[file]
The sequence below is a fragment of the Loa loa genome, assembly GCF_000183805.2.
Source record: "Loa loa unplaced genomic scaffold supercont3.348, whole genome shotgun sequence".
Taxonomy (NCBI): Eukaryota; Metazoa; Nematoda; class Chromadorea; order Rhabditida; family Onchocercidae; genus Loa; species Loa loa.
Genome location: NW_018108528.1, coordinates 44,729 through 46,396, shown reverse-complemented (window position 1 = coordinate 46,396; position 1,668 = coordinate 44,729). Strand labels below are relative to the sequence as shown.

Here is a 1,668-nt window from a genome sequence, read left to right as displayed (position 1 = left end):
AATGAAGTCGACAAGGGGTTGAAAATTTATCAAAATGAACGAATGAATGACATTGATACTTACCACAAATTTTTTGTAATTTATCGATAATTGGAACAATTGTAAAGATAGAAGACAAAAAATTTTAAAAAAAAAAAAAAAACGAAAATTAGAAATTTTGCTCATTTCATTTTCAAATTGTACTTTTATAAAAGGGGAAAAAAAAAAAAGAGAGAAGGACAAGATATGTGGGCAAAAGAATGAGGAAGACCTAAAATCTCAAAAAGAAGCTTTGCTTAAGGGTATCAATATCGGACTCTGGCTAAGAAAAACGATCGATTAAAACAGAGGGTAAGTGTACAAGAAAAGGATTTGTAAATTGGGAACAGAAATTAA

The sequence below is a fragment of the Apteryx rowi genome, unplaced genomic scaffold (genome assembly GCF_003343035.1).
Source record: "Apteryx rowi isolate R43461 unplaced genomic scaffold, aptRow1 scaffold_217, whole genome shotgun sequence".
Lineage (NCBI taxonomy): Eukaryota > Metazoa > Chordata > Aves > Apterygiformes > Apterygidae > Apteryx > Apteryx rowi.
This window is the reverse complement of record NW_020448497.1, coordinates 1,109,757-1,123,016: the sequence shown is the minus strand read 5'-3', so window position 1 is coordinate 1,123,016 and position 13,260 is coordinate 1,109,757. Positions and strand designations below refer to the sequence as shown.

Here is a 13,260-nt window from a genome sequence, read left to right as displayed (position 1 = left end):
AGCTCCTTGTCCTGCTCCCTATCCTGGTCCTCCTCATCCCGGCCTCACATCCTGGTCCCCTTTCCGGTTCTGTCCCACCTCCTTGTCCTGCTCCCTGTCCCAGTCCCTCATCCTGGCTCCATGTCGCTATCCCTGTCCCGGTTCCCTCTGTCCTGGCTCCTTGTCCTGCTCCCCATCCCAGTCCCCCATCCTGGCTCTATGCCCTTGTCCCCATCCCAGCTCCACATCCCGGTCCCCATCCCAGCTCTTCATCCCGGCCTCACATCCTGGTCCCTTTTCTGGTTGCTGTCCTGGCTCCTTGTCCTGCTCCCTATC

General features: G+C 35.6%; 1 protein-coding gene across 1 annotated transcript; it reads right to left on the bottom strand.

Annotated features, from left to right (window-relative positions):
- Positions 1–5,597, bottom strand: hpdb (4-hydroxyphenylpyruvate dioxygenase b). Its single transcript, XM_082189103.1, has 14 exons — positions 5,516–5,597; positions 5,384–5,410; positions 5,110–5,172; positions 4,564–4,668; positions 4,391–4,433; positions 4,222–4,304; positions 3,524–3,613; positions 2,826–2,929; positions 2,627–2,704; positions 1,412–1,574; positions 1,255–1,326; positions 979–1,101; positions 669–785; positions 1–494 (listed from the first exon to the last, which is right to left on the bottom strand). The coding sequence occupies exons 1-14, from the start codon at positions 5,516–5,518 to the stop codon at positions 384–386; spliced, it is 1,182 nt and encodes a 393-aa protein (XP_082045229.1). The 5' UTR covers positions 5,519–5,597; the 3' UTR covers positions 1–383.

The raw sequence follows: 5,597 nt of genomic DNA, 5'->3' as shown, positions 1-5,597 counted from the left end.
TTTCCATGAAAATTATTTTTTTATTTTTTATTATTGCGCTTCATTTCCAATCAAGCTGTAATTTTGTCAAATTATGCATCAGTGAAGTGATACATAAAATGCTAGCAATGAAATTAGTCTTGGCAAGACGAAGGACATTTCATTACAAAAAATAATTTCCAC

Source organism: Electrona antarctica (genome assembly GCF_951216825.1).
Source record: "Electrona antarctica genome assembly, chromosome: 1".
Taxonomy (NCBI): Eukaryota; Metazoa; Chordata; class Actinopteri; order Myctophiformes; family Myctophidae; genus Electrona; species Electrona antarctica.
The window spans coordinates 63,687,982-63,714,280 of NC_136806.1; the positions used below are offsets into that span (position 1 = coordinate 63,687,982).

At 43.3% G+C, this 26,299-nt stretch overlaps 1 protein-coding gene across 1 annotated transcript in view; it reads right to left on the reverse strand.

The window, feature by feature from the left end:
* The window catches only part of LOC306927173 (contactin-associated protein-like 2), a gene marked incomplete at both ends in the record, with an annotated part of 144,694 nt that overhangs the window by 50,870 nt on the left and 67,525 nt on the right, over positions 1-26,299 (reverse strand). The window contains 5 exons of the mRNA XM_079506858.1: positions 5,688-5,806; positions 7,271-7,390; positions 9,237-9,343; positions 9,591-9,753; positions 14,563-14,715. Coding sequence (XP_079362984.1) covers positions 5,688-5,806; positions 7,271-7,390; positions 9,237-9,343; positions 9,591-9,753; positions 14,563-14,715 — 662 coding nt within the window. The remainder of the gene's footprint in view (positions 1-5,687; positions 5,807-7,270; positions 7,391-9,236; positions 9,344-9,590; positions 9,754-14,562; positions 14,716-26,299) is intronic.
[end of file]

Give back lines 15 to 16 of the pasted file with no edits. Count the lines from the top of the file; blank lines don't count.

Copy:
- Positions 1–5,597, bottom strand: hpdb (4-hydroxyphenylpyruvate dioxygenase b). Its single transcript, XM_082189103.1, has 14 exons — positions 5,516–5,597; positions 5,384–5,410; positions 5,110–5,172; positions 4,564–4,668; positions 4,391–4,433; positions 4,222–4,304; positions 3,524–3,613; positions 2,826–2,929; positions 2,627–2,704; positions 1,412–1,574; positions 1,255–1,326; positions 979–1,101; positions 669–785; positions 1–494 (listed from the first exon to the last, which is right to left on the bottom strand). The coding sequence occupies exons 1-14, from the start codon at positions 5,516–5,518 to the stop codon at positions 384–386; spliced, it is 1,182 nt and encodes a 393-aa protein (XP_082045229.1). The 5' UTR covers positions 5,519–5,597; the 3' UTR covers positions 1–383.

The raw sequence follows: 5,597 nt of genomic DNA, 5'->3' as shown, positions 1-5,597 counted from the left end.